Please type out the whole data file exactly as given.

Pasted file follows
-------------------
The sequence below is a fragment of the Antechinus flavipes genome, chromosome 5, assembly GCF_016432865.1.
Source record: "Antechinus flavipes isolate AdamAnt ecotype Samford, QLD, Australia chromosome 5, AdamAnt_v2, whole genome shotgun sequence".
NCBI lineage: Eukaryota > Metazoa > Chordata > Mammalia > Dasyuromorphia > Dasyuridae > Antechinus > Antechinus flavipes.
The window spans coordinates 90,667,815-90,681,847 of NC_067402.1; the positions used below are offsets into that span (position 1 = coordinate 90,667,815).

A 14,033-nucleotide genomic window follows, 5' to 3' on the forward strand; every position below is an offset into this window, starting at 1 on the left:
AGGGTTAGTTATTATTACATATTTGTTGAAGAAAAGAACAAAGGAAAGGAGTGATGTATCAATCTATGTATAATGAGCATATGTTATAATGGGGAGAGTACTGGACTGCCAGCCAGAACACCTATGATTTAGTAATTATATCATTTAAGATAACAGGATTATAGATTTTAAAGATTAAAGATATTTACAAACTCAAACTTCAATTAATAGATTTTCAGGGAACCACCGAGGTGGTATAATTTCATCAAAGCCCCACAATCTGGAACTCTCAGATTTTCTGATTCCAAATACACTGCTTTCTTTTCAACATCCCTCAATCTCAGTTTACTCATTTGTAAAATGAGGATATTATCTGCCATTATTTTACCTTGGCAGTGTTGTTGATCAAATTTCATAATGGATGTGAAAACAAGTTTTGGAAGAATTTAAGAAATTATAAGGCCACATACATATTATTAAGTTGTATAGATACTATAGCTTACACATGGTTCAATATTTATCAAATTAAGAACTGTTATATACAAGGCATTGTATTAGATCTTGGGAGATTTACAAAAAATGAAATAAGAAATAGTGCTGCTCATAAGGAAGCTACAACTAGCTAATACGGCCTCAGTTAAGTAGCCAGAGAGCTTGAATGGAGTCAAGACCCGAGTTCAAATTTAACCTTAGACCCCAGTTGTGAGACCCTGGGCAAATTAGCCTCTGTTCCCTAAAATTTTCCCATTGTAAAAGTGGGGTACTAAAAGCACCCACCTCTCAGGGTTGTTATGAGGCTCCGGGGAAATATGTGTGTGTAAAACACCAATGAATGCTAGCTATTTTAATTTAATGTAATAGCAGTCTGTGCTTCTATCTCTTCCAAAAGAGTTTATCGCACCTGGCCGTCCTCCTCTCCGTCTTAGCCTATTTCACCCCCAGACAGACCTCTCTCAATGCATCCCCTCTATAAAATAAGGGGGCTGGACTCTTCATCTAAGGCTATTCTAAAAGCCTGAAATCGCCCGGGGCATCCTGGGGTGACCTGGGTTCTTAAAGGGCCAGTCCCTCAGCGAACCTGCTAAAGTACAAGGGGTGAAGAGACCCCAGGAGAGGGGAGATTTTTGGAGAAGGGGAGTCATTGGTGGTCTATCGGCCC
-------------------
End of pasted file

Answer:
The sequence below is a fragment of the Antechinus flavipes genome, chromosome 5, assembly GCF_016432865.1.
Source record: "Antechinus flavipes isolate AdamAnt ecotype Samford, QLD, Australia chromosome 5, AdamAnt_v2, whole genome shotgun sequence".
NCBI lineage: Eukaryota > Metazoa > Chordata > Mammalia > Dasyuromorphia > Dasyuridae > Antechinus > Antechinus flavipes.
The window spans coordinates 90,667,815-90,681,847 of NC_067402.1; the positions used below are offsets into that span (position 1 = coordinate 90,667,815).

A 14,033-nucleotide genomic window follows, 5' to 3' on the forward strand; every position below is an offset into this window, starting at 1 on the left:
AGGGTTAGTTATTATTACATATTTGTTGAAGAAAAGAACAAAGGAAAGGAGTGATGTATCAATCTATGTATAATGAGCATATGTTATAATGGGGAGAGTACTGGACTGCCAGCCAGAACACCTATGATTTAGTAATTATATCATTTAAGATAACAGGATTATAGATTTTAAAGATTAAAGATATTTACAAACTCAAACTTCAATTAATAGATTTTCAGGGAACCACCGAGGTGGTATAATTTCATCAAAGCCCCACAATCTGGAACTCTCAGATTTTCTGATTCCAAATACACTGCTTTCTTTTCAACATCCCTCAATCTCAGTTTACTCATTTGTAAAATGAGGATATTATCTGCCATTATTTTACCTTGGCAGTGTTGTTGATCAAATTTCATAATGGATGTGAAAACAAGTTTTGGAAGAATTTAAGAAATTATAAGGCCACATACATATTATTAAGTTGTATAGATACTATAGCTTACACATGGTTCAATATTTATCAAATTAAGAACTGTTATATACAAGGCATTGTATTAGATCTTGGGAGATTTACAAAAAATGAAATAAGAAATAGTGCTGCTCATAAGGAAGCTACAACTAGCTAATACGGCCTCAGTTAAGTAGCCAGAGAGCTTGAATGGAGTCAAGACCCGAGTTCAAATTTAACCTTAGACCCCAGTTGTGAGACCCTGGGCAAATTAGCCTCTGTTCCCTAAAATTTTCCCATTGTAAAAGTGGGGTACTAAAAGCACCCACCTCTCAGGGTTGTTATGAGGCTCCGGGGAAATATGTGTGTGTAAAACACCAATGAATGCTAGCTATTTTAATTTAATGTAATAGCAGTCTGTGCTTCTATCTCTTCCAAAAGAGTTTATCGCACCTGGCCGTCCTCCTCTCCGTCTTAGCCTATTTCACCCCCAGACAGACCTCTCTCAATGCATCCCCTCTATAAAATAAGGGGGCTGGACTCTTCATCTAAGGCTATTCTAAAAGCCTGAAATCGCCCGGGGCATCCTGGGGTGACCTGGGTTCTTAAAGGGCCAGTCCCTCAGCGAACCTGCTAAAGTACAAGGGGTGAAGAGACCCCAGGAGAGGGGAGATTTTTGGAGAAGGGGAGTCATTGGTGGTCTATCGGCCC